Four great sales techniques hidden in "The Big Short"
Infuse life into mind-numbing topics and sell more than ever
If you told me before I watched The Big Short that a champagne-drinking Margot Robbie in a bubble bath would help me better understand how subprime mortgage bonds worked, I would have called you crazy. And that wasn’t the only complex economic concept this fast-paced film sheds light on while still managing to entertain. Through the use of analogies, props, quotes and celebrity guest appearances, The Big Short provided a veritable fish stew (see Tip #1) of pop culture and attention-generating devices capable of bringing life to some potentially mind-numbing subjects.
“Economics is actually fascinating, it’s the language of power—but somehow we’ve been conditioned to treat it like it’s boring,” Adam McKay, Director; The Big Short
The Big Short provides hope for salespeople who sell a product or solution typically treated as boring or complex, which, with the exception of driverless cars and robots, is most products in my experience. Presentations and demos are often some combination of dull, painful and forgettable. But as The Big Short proves, they don’t have to be. With a bit of planning and effort you can make a seemingly dry or complicated subject relatable and memorable.
Here are four techniques used in The Big Short and how to apply them to your presentation or demo to enhance interest and comprehension for greater results:
- Leverage the power of analogies. Comparing a new or complex idea to something familiar, is an incredibly effective – and efficient – way to help your audience quickly grasp that new idea. In the movie, celebrity chef Anthony Bourdain compares collateralized debt obligations (CDO’s) to day-old fish, when thrown into a stew makes a whole new dish, resulting in additional revenue for the restaurant. But wait, there’s more…The unlikely pairing of popstar Selena Gomez and behavioral economist Richard Thaler explain the mysterious synthentic CDO by comparing it to a blackjack hand that is bet on – and rebet on -- by multiple parties at a casino. This makes it easier for the audience to understand how an investment can be leveraged well beyond it’s initial value.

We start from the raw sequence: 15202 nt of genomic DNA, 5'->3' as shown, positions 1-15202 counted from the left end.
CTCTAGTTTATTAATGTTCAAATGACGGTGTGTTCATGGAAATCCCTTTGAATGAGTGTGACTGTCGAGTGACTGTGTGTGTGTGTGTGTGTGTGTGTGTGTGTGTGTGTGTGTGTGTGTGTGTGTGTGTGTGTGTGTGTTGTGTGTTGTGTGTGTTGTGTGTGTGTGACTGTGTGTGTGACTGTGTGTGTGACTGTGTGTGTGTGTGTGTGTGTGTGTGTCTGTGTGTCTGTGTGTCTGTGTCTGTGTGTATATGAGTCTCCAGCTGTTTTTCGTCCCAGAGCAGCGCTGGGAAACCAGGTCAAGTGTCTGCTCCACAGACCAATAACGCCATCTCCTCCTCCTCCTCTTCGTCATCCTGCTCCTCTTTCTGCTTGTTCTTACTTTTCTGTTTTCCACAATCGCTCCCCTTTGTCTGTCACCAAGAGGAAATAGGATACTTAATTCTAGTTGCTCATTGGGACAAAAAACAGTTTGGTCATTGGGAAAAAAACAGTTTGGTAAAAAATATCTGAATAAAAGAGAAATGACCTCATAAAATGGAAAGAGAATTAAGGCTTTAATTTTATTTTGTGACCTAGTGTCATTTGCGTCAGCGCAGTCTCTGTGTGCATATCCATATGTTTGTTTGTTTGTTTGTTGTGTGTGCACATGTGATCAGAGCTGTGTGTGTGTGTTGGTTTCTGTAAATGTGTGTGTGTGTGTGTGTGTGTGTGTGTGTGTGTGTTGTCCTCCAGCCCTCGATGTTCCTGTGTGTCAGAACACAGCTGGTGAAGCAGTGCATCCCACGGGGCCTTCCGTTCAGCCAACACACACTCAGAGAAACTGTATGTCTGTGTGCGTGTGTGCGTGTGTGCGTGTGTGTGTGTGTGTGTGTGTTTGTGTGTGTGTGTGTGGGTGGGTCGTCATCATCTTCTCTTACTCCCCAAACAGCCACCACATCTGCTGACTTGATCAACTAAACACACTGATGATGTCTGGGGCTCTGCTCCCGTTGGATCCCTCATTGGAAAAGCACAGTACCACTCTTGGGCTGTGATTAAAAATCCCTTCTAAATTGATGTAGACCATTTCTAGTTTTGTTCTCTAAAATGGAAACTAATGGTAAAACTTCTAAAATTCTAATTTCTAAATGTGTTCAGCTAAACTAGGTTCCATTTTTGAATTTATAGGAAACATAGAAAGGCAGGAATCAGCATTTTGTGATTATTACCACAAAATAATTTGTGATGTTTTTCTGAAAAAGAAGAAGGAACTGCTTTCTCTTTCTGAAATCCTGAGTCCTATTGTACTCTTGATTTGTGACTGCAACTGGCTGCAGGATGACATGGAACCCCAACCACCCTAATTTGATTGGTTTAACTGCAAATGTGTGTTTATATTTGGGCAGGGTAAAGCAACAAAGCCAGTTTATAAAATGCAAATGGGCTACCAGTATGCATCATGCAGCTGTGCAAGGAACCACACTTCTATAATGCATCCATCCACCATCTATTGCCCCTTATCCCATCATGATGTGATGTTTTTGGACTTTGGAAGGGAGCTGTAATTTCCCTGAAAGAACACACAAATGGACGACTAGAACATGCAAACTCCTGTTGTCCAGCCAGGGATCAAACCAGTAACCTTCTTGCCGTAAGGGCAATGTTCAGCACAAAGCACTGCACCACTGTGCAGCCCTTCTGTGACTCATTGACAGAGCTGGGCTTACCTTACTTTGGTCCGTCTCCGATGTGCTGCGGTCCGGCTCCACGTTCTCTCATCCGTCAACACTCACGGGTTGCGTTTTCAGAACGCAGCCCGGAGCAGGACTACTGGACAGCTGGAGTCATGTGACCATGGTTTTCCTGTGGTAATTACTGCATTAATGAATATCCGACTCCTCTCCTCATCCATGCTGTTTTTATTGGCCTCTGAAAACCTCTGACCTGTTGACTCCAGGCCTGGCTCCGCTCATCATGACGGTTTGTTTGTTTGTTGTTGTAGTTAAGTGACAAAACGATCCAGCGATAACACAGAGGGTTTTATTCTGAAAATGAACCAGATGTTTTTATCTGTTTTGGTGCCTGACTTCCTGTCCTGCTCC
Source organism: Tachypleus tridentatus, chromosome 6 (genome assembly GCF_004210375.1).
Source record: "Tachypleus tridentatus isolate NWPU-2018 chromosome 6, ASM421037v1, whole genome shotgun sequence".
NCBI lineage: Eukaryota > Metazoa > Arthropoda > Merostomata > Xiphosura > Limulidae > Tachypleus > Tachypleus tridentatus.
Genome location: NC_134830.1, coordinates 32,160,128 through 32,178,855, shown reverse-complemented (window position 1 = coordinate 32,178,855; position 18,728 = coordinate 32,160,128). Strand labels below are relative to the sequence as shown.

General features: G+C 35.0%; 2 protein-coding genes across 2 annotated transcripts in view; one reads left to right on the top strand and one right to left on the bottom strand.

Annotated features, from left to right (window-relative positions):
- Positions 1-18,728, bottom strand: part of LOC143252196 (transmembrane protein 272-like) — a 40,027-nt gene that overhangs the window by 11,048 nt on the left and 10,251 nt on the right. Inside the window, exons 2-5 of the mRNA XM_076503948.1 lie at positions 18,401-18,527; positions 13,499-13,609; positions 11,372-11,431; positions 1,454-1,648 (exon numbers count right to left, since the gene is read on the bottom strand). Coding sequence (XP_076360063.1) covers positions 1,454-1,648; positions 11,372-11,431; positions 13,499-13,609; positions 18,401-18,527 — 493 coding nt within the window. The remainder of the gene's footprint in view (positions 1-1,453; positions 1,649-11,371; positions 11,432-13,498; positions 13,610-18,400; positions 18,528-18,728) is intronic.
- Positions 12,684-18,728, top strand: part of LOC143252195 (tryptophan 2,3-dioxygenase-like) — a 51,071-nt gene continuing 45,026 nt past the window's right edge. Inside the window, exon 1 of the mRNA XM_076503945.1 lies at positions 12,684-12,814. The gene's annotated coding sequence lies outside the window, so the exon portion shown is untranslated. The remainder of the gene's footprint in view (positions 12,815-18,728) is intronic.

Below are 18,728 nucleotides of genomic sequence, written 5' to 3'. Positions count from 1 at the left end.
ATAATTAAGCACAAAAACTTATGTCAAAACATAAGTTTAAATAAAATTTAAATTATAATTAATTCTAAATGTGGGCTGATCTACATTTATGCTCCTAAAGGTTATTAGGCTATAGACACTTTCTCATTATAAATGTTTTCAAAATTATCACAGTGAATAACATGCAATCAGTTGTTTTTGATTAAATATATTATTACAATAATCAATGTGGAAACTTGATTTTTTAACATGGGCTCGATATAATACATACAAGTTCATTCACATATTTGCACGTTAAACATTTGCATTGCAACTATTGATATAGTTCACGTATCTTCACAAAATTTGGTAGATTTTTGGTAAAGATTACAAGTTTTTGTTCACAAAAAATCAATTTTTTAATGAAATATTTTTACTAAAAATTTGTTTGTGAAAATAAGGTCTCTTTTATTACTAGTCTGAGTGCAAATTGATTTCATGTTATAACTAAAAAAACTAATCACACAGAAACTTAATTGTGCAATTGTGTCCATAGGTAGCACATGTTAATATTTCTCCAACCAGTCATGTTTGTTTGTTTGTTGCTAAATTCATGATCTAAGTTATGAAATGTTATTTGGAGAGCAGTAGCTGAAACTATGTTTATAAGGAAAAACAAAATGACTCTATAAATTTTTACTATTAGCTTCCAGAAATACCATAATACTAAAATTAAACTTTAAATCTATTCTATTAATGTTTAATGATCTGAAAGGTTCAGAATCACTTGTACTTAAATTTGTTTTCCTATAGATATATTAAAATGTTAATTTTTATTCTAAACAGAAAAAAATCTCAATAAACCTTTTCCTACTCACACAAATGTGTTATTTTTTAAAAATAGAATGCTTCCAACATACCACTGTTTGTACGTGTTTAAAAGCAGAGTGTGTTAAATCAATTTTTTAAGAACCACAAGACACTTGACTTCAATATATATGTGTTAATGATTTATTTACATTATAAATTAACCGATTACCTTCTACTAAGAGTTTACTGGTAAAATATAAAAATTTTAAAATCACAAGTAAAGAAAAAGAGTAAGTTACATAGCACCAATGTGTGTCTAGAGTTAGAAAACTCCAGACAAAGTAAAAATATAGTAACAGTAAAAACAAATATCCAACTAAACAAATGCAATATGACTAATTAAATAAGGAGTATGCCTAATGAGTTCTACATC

Business application: Are there aspects of your product or solution that are fairly complicated, detailed, or perhaps just unfamiliar to your prospect? An analogy or metaphor can help your prospect quickly gain a clearer understanding of it better than a long dry, technical explanation. It just requires that the analogy holds up as a good comparison to the actual concept.
- Create instant recognition with props. Like a good analogy, the right prop can also quickly convey a concept in a visual and memorable way. Point in case: In the movie Ryan Gosling plays a spray tanned investment banker who uses a game of Jenga to demonstrate the volatility of the mortgage bond market, generating a real and relatable “aha” moment when the structure collapses.
Business application: Consider what you could use in your presentation to visually demonstrate your message to your prospect. For example, say you have a product or solution that replaces the need for numerous other products. The use of a common item, like a smartphone, can quickly illustrate how a single device folds multiple functions into one convenient package.
- Command attention by breaking the fourth wall. There are many times throughout The Big Short when characters turn and talk directly to the camera. This theatrical technique called, “breaking the fourth wall,” is used to grab viewer attention and make them feel more involved. And it works.
Business application: Look for moments in your presentation to speak directly TO your audience, not AT them. Let them know this is not a one dimensional monologue. Leave space for your prospect to interact.
- Set the tone with the right quote. “It ain’t what you don’t know that gets you into trouble. It’s what you know for sure that just ain’t so.” The movie opened with one of Mark Twain’s less familiar quotes to set the tone for the film and foreshadows events to come.
Business application: Tone and foreshadowing are two powerful elements to use in your presentation and the right quote can do both in a very economical way. To find the right quote, look to your presentation’s theme, the point you’re trying to make or challenge that you’re addressing. Opt for lesser-known quotes as your audience will likely have heard many of the more familiar ones and this limits their ability to make an impact.
There’s no excuse except laziness for a boring presentation. After all, if The Big Short can make subprime mortgages fascinating, imagine what you can do with your product or solution!